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High speed pursuit ends in stolen vehicle arrest

Original post made on May 6, 2009

A sharp curve proved to be the undoing of a Bay Point car thief being pursued at speeds up to 90 mph by Danville police officers down San Ramon Valley Boulevard at 10 p.m. on Thursday.

Read the full story here Web Link posted Tuesday, May 5, 2009, 5:00 PM

Comments (8)

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Posted by Sarah
a resident of Danville
on May 6, 2009 at 8:22 am

How many people could have been killed by this high speed chase? When are the police going to realize that high speed chases often times kill innocent people. Recovering a stolen car is not worth jeopardizing someone's life.


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Posted by Marie
a resident of Danville
on May 6, 2009 at 8:46 am

I agree Sarah, but ... Way to go Danville police, thanks for getting him off our streets.


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Posted by J
a resident of Alamo
on May 6, 2009 at 2:45 pm

And... he was already speeding and endangering lives.


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Posted by Michelle
a resident of Danville
on May 6, 2009 at 8:49 pm

Sarah-

"How many people could have been killed by this high speed chase?"

Well, it's apparent in this case that nobody was. And, the bad guy is off to jail where he belongs and we are safer because of it!

I'm certain that no matter what the police do in our community to keep it safe, you are the type to always be critical.

You were not there, so you don't know what the circumstances were and therefore are in no position to judge their tactics. I'm sure that if the actions of the bad guy were so bad during this high speed chase that truly put the general public's safety in great peril, they would have stopped it. They caught the bad guy and nobody got hurt but the guy running from the police. I'm not feeling too bad for him.

I've lived here for more than 30 years and I have yet to hear of a Danville Police chase ending in someone getting hurt. Obviously, they are doing something right..

Good job Danville Police and keep up the good work!!


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Posted by Ike
a resident of Danville
on May 7, 2009 at 1:00 pm

Thank you, Danville police, not only for doing your job right, but also for not sharing Sarah's philosophy of not doing the right thing if there is any risk involved.
That's one less criminal walking in our midst, and potentially threatening law abiding citizens.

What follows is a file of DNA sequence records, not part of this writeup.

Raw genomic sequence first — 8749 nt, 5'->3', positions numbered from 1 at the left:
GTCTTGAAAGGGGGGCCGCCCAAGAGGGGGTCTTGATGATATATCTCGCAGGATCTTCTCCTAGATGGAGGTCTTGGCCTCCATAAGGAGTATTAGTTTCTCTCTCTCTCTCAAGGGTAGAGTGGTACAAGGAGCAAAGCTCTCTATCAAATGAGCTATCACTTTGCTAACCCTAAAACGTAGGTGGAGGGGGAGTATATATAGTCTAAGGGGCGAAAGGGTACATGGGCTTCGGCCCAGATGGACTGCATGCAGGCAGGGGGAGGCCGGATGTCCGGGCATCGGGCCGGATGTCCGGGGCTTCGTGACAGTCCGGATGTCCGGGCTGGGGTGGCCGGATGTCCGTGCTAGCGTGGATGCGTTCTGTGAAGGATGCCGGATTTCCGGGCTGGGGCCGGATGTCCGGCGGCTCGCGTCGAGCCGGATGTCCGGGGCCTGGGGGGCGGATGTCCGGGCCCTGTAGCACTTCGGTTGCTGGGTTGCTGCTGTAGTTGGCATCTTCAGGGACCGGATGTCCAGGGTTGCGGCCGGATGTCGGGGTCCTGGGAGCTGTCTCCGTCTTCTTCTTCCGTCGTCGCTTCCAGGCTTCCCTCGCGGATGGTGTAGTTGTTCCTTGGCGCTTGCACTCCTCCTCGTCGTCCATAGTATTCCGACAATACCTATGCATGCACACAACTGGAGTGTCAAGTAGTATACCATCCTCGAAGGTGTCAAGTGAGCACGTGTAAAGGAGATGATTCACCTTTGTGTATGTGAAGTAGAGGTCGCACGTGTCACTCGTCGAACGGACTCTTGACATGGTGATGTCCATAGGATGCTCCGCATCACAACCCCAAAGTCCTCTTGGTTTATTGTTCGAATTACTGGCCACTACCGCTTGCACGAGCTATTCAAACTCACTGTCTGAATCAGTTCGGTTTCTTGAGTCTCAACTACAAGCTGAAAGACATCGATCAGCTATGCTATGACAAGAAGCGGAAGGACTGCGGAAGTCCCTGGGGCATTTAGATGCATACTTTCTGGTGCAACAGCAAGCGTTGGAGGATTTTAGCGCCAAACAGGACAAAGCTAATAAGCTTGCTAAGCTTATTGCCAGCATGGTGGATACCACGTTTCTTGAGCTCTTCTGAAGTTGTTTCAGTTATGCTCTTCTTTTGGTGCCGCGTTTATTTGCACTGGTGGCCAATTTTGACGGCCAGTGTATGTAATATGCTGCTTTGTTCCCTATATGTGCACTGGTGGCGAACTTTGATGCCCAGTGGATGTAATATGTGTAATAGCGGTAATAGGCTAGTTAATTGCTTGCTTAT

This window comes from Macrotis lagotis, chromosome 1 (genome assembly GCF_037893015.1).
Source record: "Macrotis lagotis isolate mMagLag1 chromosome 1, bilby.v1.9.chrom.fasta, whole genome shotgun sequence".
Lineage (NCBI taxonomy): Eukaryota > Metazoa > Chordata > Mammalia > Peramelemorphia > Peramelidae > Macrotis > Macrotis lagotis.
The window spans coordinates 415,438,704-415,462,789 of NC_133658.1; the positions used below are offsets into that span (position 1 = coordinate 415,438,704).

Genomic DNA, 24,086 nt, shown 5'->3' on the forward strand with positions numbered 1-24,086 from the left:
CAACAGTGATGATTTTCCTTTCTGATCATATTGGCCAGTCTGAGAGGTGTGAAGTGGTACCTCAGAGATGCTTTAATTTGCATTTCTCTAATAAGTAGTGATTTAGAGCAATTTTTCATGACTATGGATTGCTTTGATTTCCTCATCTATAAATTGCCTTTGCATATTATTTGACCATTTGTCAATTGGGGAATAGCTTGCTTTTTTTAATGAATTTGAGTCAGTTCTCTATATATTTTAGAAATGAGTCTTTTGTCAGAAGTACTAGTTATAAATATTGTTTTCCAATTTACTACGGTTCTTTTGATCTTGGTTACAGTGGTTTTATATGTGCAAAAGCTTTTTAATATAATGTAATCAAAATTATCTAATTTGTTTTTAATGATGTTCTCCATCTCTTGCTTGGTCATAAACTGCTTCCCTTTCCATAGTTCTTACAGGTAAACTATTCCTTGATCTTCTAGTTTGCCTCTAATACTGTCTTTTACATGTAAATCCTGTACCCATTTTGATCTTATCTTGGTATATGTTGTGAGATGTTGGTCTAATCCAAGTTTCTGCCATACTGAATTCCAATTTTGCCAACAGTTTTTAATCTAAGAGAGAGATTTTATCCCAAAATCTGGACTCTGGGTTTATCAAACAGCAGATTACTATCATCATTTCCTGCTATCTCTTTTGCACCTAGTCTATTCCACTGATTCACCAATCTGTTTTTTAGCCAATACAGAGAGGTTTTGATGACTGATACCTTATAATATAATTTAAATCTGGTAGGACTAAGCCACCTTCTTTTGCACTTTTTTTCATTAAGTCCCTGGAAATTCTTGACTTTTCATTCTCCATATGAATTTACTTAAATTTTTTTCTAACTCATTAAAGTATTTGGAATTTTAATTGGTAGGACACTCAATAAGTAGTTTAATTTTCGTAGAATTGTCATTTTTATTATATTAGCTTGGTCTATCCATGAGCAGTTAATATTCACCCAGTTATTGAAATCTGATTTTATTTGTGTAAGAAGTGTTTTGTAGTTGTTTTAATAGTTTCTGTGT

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Posted by Denise
a resident of Danville
on May 8, 2009 at 6:26 am

There's always a risk of injury when criminals and police are involved. I for one, hope that the police use good judgment and caution when chasing at high speeds, but how else are they going to get the bad guys who are driving around in stolen vehicles? If we want safe towns and streets the police have to do their jobs and that means high speed chases and possibly weapons too. The police don't need the public interfering with their tactics and methods. Let them apprehend the perps and put them where they belong or better yet, deport them.


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Posted by Jill
a resident of Danville
on May 10, 2009 at 2:54 am

What kind of message are the police sending to the community and to thiefs by NOT pursuing them? I would think if police took that approach, you'd see crime sky rocket. Despite what you may think, car chases are extremely rare, even more so in a place like Danville. Most criminals surrender without incident, and that is do in part that they are aware if they run, they will be caught and there could be worse circumstances.

Good job DPD!


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Posted by Aaron
a resident of Alamo
on May 13, 2009 at 8:57 pm

About 20 years ago, in the town where I grew up which is demographically very similar to Danville, police pursuing a car at high speed (three teens out for a middle of the night joy ride in Dad's new car) resulted in a crash. One teen was killed and one was nearly paralyzed. As a result of that shocking crash, the town adopted a "no chase" policy. This change did not result in a higher rate of car theft or crime, and this town is now one of many cited in studies relating to statistics of "no chase" policies.

While I applaud the Danville Police Dept for being so effective, I think it needs to study the statistics and reconsider its chasing policy. The risk to human life is not worth the reward of recovering a piece of property, particularly when the stats show a "no chase" policy does not affect crime rates.


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